The fact is that Regulated Capitalism within a Democracy is the only system that works. Global Capitalism ensures peace as “attacking your customers is bad for business”.

            Globalisation does and will require rules under which countries operate and so the UN, WTO, World Bank, etc are all necessary. Is that a World View – I’ve no idea. Is there a conspiracy by the NWO – humans can’t even organise a a trip for six people to meet in a pub for a drink without messing it up so don’t make me laugh.

            And remember:

            Wizard Rule 20: Any group of two or more people will be
            unable to keep a secret.

          • Ozzy Guy

            Sweden…Germany…Britain…the Kalergi Plan for the elimination of those pesky whites is humming along.

        • Ozzy Guy

          What’s a decade or two in the grand multicultural scheme of things…it’s downhill all the way from now on. Cor blimey chum…

        • Jackthesmilingblack

          That many?

  • Chris Bartelt

    There will be a Dr Bury moment…. and this thing will self implode. You can already see all the signs of a non sustainable growth… not self delusional upward pointing graphs, but real on the ground difficulties. This is going to be messy!

  • Ozzy Guy

    London…the ugliest city in Europe gets uglier.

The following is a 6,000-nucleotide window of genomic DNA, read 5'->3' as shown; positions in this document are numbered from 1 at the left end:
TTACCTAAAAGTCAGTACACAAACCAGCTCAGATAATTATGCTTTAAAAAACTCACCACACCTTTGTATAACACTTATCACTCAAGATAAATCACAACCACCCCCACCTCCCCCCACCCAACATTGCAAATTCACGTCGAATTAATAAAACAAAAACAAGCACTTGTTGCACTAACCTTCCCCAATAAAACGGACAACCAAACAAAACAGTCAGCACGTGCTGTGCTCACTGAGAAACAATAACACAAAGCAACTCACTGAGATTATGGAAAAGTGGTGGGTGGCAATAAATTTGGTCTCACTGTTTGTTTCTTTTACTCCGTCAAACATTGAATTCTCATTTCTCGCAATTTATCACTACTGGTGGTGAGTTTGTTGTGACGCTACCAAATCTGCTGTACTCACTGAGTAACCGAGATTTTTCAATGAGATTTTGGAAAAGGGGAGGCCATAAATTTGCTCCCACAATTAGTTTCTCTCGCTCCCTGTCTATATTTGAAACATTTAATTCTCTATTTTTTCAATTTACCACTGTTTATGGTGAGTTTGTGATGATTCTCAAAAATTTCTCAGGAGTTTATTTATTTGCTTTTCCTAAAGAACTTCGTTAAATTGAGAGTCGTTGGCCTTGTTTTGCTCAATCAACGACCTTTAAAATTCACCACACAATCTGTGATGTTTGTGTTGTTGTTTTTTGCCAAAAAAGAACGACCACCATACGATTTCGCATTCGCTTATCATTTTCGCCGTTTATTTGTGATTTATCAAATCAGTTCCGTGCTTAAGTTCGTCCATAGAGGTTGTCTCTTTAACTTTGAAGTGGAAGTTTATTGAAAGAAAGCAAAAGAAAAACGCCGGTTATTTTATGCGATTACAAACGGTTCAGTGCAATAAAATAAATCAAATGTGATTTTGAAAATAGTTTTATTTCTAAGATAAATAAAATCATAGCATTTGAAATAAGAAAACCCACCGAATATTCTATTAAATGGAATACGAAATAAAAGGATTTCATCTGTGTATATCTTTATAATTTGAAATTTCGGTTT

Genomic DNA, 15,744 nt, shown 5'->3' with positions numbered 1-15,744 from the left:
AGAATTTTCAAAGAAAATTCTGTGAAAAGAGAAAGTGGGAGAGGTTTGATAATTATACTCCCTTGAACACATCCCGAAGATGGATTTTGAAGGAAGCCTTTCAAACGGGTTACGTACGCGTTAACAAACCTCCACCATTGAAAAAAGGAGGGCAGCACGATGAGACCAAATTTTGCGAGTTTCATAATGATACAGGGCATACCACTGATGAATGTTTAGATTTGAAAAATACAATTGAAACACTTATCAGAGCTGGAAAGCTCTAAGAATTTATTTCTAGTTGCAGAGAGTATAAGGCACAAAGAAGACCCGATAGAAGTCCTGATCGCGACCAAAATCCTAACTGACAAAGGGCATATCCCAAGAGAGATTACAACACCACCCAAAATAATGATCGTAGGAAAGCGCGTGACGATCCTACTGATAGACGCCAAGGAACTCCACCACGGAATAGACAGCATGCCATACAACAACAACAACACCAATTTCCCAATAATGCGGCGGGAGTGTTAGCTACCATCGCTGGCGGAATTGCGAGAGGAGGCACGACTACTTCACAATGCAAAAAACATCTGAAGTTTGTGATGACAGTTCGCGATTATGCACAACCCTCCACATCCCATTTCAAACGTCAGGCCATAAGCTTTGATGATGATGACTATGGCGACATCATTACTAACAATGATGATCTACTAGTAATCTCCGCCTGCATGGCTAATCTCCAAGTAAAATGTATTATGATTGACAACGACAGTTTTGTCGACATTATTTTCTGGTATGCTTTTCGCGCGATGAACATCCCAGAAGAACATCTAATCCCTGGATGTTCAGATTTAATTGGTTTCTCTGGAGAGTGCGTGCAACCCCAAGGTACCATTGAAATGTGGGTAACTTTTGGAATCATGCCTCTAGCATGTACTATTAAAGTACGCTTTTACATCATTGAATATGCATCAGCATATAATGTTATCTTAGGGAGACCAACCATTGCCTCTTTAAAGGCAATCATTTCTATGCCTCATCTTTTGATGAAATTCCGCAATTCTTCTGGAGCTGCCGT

• Liberty

    Considering that only 45% of Londoners are now white Brits, then your angst seems overdone.

  • The Dybbuk

    And the focus on the ethnic mix of London invalidates the argument that few of any ethnicity can afford to live there? If the population were more white british it would in no way alter the fact that they would be being economically and socially cleansed rather than what you believe is the only one of note.

  • Ominous

    White middle class people are essentially paying for poor immigrants to live in London while they have to move out.

    • mickey667

      Explain that one?

  • Hugh Pearman

    Well, this interesting. I mentioned neither ethnicity nor immigration in my review.

  • mickey667

    I privately rent and have, over the past ten years, moved out zone by zone until i finally looked around and realised i wasn’t really in London anymore, was commuting an hour to work and really not enjoying things at all. So i;ve sodded off completely.

    I’d consider myself upper working class/lower middle class, paid a fairly average wage and simply cannot afford the place anymore.

    London has also become very bland. The centre has lost all its character and charm, stuffed with chains and over priced bland restaurants. Very sad

Close